London Otolith (2003), the first film by the London-based Otolith Group (comprising Anjalika Sagar and Kodwo Eshun, both born in London), starts in 2103. No longer able to cope with earth’s gravity, humans live on the International Space Station. One of them, Dr. Usha Adebaran Sagar, a descendant of Otolith Group member Sagar, digs into Anjalika’s archive and discovers her diary. In a cinematic game of mise-en-abîme, Usha follows the steps of Anjalika, herself engaged in researching the life of her own grandmother, who was president of the National Federation of Indian Women in the 1970s. The artist is especially interested in her grandmother’s encounters with Soviet astronaut Valentina Tereshkova, the first woman to travel in outer space. The film is built around an idea of a lineage, not only in Sagar’s real and invented family but within womanhood at large. Each character embodies an epoch—the progress, hopes and doubts of a generation.
When Usha looks at the year 2003, footage of London’s anti-Iraq War protests are accompanied by Anjalika’s pessimistic recollections, in which she notes the participants’ acute awareness of the demonstration’s futility. “Everyone knew America would invade Iraq,” she says, but they protested all the same, if only to claim their right to do so. Later, Super 8 clips show the little Anjalika with her grandmother sitting on a boat on London’s Regent’s canal. Otolith imposes no hierarchical relationship between the personal and the official; history is a tightly woven fabric equally made of grand narratives and small anecdotes.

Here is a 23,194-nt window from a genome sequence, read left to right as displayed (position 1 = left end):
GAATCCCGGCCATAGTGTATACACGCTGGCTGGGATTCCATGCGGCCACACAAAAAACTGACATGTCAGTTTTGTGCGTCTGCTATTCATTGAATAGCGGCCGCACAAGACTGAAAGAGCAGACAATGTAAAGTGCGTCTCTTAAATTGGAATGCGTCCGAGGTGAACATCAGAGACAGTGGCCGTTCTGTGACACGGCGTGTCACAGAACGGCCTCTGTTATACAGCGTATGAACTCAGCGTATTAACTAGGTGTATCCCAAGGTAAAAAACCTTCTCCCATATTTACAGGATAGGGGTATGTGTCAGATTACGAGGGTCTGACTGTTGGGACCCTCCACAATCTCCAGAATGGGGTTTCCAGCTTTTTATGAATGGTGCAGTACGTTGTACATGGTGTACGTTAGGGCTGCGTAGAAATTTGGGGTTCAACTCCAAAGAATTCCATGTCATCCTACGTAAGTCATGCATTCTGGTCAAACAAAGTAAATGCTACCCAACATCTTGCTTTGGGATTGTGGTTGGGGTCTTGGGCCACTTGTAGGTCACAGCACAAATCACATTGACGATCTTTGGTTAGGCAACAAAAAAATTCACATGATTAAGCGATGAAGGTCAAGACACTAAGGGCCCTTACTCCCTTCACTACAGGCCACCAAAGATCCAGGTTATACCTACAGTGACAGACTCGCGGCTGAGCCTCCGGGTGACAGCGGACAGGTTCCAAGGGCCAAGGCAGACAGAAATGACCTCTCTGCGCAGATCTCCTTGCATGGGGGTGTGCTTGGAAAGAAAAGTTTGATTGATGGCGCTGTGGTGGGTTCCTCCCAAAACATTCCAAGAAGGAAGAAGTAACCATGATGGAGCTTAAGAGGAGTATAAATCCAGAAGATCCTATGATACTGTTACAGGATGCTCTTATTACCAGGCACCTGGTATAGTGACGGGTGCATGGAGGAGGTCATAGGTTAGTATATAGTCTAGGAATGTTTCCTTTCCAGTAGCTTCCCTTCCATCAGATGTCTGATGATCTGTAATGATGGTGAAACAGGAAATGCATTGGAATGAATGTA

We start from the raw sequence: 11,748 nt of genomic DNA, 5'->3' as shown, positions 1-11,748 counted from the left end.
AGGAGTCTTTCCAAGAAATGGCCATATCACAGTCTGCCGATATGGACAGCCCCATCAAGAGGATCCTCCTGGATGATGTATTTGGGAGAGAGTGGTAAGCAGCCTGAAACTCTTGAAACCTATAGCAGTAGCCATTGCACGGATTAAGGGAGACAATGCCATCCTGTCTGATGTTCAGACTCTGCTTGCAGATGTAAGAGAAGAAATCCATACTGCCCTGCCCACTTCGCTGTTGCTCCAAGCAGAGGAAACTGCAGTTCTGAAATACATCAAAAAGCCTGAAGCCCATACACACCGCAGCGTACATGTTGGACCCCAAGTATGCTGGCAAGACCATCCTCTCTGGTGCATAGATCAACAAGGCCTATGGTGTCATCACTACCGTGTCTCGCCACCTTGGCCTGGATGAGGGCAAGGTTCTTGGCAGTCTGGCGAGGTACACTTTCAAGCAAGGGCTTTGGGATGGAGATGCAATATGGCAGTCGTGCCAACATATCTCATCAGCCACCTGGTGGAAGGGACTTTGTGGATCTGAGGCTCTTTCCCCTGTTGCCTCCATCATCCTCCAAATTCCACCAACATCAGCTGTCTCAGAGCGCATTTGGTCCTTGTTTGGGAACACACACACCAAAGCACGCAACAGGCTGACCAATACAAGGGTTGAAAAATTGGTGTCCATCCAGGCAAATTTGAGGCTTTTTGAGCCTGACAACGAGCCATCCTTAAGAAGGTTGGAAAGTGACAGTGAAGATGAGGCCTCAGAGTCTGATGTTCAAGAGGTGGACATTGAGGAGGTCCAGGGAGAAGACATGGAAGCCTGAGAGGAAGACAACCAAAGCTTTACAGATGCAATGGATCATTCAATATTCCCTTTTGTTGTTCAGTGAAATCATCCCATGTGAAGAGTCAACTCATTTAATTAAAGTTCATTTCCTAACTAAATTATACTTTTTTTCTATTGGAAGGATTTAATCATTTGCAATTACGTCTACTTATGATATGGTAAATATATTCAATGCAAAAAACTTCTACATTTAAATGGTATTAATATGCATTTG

In Otolith II (2007), Usha is still reading from Anjalika’s diary, but this time the focus is on the urban sprawl of Mumbai, used as an example of the inescapability of capitalism, which “turns homes into real estate and people into currencies.” While Otolith’sinvented future serves as a device to tackle the recent past, Otolith II utilizes a similarly imaginary future to deal with the present, a present obsessed with spectacle and haunted by modernism’s failures. This recent work starts with (filmed) images of a Bollywood movie shoot at an old factory, closed following labor strikes years earlier in which a few workers had died: a site of distress is turned into a stage for entertainment. Later, the film posits a parallel between Chandigarh—the city designed by Le Corbusier as a symbol of the new India following the Partition—and the Paris suburbs notorious for riots in 2005. “Can buildings really be innocent shells that do no harm?” asks 22nd-century Usha, considering grainy footage of the now semi-derelict Indian city; “Isn’t every artificial landscape the diagram of a certain psychological state?” Like Walid Raad’s Atlas Group, the Otolith Group deftly uses an imagined perspective to enrich our understanding of the real.
Photo above: Otolith II, 2007, film, 48 minutes; at Gasworks.